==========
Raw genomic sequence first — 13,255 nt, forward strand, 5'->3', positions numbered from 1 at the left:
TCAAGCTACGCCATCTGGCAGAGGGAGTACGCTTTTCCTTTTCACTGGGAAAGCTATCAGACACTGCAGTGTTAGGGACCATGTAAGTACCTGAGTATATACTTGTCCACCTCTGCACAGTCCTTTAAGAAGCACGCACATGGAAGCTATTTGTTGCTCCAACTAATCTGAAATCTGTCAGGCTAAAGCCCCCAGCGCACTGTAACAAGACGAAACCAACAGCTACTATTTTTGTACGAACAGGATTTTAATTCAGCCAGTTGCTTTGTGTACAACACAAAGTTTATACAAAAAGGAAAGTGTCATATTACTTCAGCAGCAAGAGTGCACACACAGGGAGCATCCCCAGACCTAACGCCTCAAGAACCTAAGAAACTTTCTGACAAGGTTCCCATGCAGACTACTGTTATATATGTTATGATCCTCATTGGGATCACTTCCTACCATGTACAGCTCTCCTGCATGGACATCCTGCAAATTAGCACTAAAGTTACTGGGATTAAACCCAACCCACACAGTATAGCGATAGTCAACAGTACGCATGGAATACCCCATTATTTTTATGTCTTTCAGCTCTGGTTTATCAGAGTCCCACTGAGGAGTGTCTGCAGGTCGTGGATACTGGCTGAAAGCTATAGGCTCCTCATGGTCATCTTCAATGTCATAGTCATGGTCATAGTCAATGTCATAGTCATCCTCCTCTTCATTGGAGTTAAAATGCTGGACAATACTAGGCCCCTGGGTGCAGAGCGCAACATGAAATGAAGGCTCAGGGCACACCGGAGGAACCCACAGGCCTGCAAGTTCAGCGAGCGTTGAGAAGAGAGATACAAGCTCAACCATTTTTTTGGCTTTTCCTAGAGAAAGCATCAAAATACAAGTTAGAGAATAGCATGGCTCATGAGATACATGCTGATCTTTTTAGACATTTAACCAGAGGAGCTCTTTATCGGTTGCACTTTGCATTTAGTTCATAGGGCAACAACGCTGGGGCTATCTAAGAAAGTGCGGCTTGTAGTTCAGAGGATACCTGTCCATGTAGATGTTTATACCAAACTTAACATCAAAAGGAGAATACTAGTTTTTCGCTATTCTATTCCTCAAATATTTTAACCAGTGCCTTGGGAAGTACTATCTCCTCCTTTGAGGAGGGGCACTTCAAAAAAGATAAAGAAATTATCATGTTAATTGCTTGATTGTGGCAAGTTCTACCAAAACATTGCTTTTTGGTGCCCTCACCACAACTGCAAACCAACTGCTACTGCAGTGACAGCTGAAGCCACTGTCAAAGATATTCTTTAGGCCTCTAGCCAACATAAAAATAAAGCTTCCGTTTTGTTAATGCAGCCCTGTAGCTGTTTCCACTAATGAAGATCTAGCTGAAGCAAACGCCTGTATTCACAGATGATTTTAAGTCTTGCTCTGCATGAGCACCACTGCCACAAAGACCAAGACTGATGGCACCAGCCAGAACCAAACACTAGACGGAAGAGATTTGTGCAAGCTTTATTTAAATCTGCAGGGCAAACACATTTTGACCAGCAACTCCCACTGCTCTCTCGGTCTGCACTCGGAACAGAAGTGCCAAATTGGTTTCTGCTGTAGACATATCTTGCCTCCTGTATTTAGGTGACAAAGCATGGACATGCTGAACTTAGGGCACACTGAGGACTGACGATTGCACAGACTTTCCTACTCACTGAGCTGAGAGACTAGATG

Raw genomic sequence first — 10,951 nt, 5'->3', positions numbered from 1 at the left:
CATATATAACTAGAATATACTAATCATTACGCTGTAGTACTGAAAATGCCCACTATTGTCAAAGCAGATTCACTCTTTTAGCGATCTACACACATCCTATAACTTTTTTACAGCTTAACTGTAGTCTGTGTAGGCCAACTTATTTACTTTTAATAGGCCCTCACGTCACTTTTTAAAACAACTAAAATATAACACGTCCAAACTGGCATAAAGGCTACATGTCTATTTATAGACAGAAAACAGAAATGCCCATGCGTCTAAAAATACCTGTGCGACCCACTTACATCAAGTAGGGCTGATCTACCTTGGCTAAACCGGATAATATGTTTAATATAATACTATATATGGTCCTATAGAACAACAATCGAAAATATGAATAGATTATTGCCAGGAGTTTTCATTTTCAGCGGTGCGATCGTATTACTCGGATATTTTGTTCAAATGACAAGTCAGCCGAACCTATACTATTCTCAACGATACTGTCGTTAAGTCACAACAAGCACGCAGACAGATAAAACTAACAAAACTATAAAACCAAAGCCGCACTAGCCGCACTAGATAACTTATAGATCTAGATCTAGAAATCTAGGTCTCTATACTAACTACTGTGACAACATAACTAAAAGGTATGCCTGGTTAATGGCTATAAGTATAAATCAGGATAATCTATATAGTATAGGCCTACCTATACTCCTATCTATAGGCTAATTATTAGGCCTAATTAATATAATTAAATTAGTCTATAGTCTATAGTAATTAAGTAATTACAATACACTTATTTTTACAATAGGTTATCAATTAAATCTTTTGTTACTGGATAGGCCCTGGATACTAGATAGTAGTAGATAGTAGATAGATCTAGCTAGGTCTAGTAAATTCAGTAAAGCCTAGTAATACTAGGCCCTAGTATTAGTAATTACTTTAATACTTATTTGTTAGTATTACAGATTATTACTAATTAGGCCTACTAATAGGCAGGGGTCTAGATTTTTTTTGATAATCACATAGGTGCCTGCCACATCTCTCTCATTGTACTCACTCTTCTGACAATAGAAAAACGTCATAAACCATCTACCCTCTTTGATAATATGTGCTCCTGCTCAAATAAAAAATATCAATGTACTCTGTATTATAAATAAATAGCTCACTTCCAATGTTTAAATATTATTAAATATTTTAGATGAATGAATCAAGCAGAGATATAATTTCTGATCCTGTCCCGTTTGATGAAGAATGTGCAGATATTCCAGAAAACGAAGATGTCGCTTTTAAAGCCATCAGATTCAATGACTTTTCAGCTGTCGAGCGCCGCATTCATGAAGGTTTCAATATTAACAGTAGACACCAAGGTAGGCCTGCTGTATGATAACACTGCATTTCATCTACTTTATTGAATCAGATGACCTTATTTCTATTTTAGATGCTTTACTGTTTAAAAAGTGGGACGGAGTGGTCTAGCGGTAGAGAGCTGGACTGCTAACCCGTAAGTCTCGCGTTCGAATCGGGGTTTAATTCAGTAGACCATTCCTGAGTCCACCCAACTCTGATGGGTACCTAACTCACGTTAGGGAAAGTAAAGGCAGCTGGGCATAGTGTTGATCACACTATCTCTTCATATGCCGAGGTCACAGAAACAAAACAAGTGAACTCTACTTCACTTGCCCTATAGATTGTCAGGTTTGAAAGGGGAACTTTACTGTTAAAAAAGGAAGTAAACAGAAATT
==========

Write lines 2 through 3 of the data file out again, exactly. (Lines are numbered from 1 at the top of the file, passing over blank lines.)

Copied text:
TCAAGCTACGCCATCTGGCAGAGGGAGTACGCTTTTCCTTTTCACTGGGAAAGCTATCAGACACTGCAGTGTTAGGGACCATGTAAGTACCTGAGTATATACTTGTCCACCTCTGCACAGTCCTTTAAGAAGCACGCACATGGAAGCTATTTGTTGCTCCAACTAATCTGAAATCTGTCAGGCTAAAGCCCCCAGCGCACTGTAACAAGACGAAACCAACAGCTACTATTTTTGTACGAACAGGATTTTAATTCAGCCAGTTGCTTTGTGTACAACACAAAGTTTATACAAAAAGGAAAGTGTCATATTACTTCAGCAGCAAGAGTGCACACACAGGGAGCATCCCCAGACCTAACGCCTCAAGAACCTAAGAAACTTTCTGACAAGGTTCCCATGCAGACTACTGTTATATATGTTATGATCCTCATTGGGATCACTTCCTACCATGTACAGCTCTCCTGCATGGACATCCTGCAAATTAGCACTAAAGTTACTGGGATTAAACCCAACCCACACAGTATAGCGATAGTCAACAGTACGCATGGAATACCCCATTATTTTTATGTCTTTCAGCTCTGGTTTATCAGAGTCCCACTGAGGAGTGTCTGCAGGTCGTGGATACTGGCTGAAAGCTATAGGCTCCTCATGGTCATCTTCAATGTCATAGTCATGGTCATAGTCAATGTCATAGTCATCCTCCTCTTCATTGGAGTTAAAATGCTGGACAATACTAGGCCCCTGGGTGCAGAGCGCAACATGAAATGAAGGCTCAGGGCACACCGGAGGAACCCACAGGCCTGCAAGTTCAGCGAGCGTTGAGAAGAGAGATACAAGCTCAACCATTTTTTTGGCTTTTCCTAGAGAAAGCATCAAAATACAAGTTAGAGAATAGCATGGCTCATGAGATACATGCTGATCTTTTTAGACATTTAACCAGAGGAGCTCTTTATCGGTTGCACTTTGCATTTAGTTCATAGGGCAACAACGCTGGGGCTATCTAAGAAAGTGCGGCTTGTAGTTCAGAGGATACCTGTCCATGTAGATGTTTATACCAAACTTAACATCAAAAGGAGAATACTAGTTTTTCGCTATTCTATTCCTCAAATATTTTAACCAGTGCCTTGGGAAGTACTATCTCCTCCTTTGAGGAGGGGCACTTCAAAAAAGATAAAGAAATTATCATGTTAATTGCTTGATTGTGGCAAGTTCTACCAAAACATTGCTTTTTGGTGCCCTCACCACAACTGCAAACCAACTGCTACTGCAGTGACAGCTGAAGCCACTGTCAAAGATATTCTTTAGGCCTCTAGCCAACATAAAAATAAAGCTTCCGTTTTGTTAATGCAGCCCTGTAGCTGTTTCCACTAATGAAGATCTAGCTGAAGCAAACGCCTGTATTCACAGATGATTTTAAGTCTTGCTCTGCATGAGCACCACTGCCACAAAGACCAAGACTGATGGCACCAGCCAGAACCAAACACTAGACGGAAGAGATTTGTGCAAGCTTTATTTAAATCTGCAGGGCAAACACATTTTGACCAGCAACTCCCACTGCTCTCTCGGTCTGCACTCGGAACAGAAGTGCCAAATTGGTTTCTGCTGTAGACATATCTTGCCTCCTGTATTTAGGTGACAAAGCATGGACATGCTGAACTTAGGGCACACTGAGGACTGACGATTGCACAGACTTTCCTACTCACTGAGCTGAGAGACTAGATG

Raw genomic sequence first — 10,951 nt, 5'->3', positions numbered from 1 at the left: